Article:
Go! Camp & Drive - - Destination Botswana -


Magotho has 15 stands that are all a few hun­dred me­tres from each other. There is no elec­tric­ity or any other fa­cil­i­ties, but you can’t re­ally get any closer to na­ture. Big, old camel thorn trees pro­vide am­ple shade, and the ad­join­ing Kh­wai River in­vites any­thing from noisy spot­ted hye­nas to in­quis­i­tive ele­phant bulls. The res­i­dent group of vervet mon­keys also won’t think twice be­fore steal­ing your Corn Flakes while you’re tak­ing an af­ter­noon nap, so make sure your food is locked away when there’s no one around to keep an eye on things. Even though you get a stand num­ber on your book­ing form, Magotho is a camp­site where you choose your own spot. If some­one has al­ready made them­selves at home on your stand, keep on look­ing un­til you find a space you like. That said, you do have to camp on a de­mar­cated stand. Rogue campers who ar­rive with­out book­ing and who pitch a tent un­derneath a tree of their choice pay dou­ble. Some­one from the Kh­wai De­vel­op­ment Trust drives through Magotho ev­ery month to check book­ings, so you don’t have to drive through to Kh­wai Vil­lage.

Sable Al­ley and Matswere

Ac­cord­ing to the Kh­wai De­vel­op­ment Trust’s web­site, Sable Al­ley and Matswere are only avail­able to reg­is­tered Botswana sa­fari op­er­a­tors and their clients, but with our visit one of their em­ploy­ees con­firmed that any­one can book these two camps. Both lie in a lead­wood for­est that looks out over a marsh where hip­pos and os­prey en­ter­tain you at sun­rise and sun­set. There are also no fa­cil­i­ties and you’ll sel­dom en­counter other self-drive tourists around the camp. There are, how­ever, a few gamedrive ve­hi­cles from the sur­round­ing lodges that come here in search of an­i­mals.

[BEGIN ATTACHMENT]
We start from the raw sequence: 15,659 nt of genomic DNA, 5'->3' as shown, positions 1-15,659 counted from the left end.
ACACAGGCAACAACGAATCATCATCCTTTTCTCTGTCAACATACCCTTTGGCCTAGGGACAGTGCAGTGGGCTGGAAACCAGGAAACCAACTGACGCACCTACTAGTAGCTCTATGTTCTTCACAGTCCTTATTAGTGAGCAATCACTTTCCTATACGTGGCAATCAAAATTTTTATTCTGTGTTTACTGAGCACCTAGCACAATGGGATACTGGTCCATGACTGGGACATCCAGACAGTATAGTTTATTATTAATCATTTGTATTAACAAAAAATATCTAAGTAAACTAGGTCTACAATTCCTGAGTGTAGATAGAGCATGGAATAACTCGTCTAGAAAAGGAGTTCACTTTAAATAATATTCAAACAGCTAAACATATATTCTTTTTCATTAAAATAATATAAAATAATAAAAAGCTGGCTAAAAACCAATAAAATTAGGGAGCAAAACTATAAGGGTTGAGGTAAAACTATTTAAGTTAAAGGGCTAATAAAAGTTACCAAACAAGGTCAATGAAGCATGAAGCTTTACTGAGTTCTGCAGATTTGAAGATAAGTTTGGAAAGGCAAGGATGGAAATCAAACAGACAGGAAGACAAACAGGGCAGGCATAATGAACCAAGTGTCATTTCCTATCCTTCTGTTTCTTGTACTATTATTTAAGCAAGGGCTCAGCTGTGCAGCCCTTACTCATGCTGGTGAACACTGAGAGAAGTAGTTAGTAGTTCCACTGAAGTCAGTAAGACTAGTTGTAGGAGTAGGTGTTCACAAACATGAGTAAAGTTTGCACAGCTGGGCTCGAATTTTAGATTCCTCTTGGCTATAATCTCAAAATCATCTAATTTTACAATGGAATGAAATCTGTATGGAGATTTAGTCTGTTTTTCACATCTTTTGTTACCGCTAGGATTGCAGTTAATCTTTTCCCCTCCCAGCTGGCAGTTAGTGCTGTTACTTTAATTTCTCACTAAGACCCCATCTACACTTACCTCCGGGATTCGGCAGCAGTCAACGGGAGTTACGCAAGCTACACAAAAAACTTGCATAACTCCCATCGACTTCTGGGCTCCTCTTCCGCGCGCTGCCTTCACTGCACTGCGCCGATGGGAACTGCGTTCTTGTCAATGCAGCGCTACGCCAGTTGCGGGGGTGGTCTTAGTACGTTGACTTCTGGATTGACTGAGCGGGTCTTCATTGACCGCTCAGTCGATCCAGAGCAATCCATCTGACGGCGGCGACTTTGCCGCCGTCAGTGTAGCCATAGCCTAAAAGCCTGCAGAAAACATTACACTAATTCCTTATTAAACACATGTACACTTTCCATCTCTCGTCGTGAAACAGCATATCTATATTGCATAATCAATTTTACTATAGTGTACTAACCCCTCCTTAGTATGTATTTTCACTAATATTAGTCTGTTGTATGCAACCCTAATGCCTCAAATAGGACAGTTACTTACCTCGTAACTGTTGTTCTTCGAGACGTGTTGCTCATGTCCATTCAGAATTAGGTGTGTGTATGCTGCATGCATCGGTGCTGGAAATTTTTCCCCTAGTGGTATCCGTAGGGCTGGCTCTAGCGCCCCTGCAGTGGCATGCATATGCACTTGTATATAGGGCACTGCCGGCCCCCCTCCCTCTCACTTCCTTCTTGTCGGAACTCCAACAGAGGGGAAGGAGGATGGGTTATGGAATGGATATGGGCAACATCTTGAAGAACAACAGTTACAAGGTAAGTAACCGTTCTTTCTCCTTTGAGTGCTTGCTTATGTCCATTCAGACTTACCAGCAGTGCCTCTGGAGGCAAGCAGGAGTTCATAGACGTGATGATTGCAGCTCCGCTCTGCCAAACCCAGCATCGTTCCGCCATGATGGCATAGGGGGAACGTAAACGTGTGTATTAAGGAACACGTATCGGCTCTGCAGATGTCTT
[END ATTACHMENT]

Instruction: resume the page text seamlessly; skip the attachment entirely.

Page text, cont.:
You only have to take drink­ing wa­ter. Shower and dish­wash­ing wa­ter you take from the river or marsh. Just make sure you get a spot where the wa­ter is shal­low and clear so Mr Croc­o­dile doesn’t give you a nasty sur­prise. Take at least two empty 20 ℓ plas­tic bot­tles to fill up, as well as a 1 ℓ bucket to make the process eas­ier.

Ablu­tion fa­cil­i­ties

There aren’t even pit toi­lets at the stands, so you have to bring along every­thing you need to heed the call of na­ture com­fort­ably. We dug a deep hole, placed a steel sheet with a hole in it over it, and then put our toi­let chair on top of it. For pri­vacy and shade we spun shade cloth be­tween posts. There is also no of­fi­cial rest stops in the bush, which means you’ll prob­a­bly have to squat be­hind a tree at some point. Keep a small spade in your car and al­ways burn or bury your toi­let pa­per, oth­er­wise the an­i­mals will scat­ter it ev­ery­where. Gross.


Put your trash in heavy-duty black bags and hoist it into a tree with a rope at nights so hye­nas can’t tear it open. Mem­bers of the Kh­wai De­vel­op­ment Trust come to Magotho with a bakkie ev­ery now and again to col­lect rubbish.

Kh­wai Vil­lage

If you run out of flour or tooth­paste you can shoot through to Kh­wai Vil­lage. It’s less than an hour’s drive south-west from Magotho. There is a shop with a sur­pris­ing va­ri­ety of pro­vi­sions, like baked beans, ice, Coke, and even ice-cold Black La­bel quarts.

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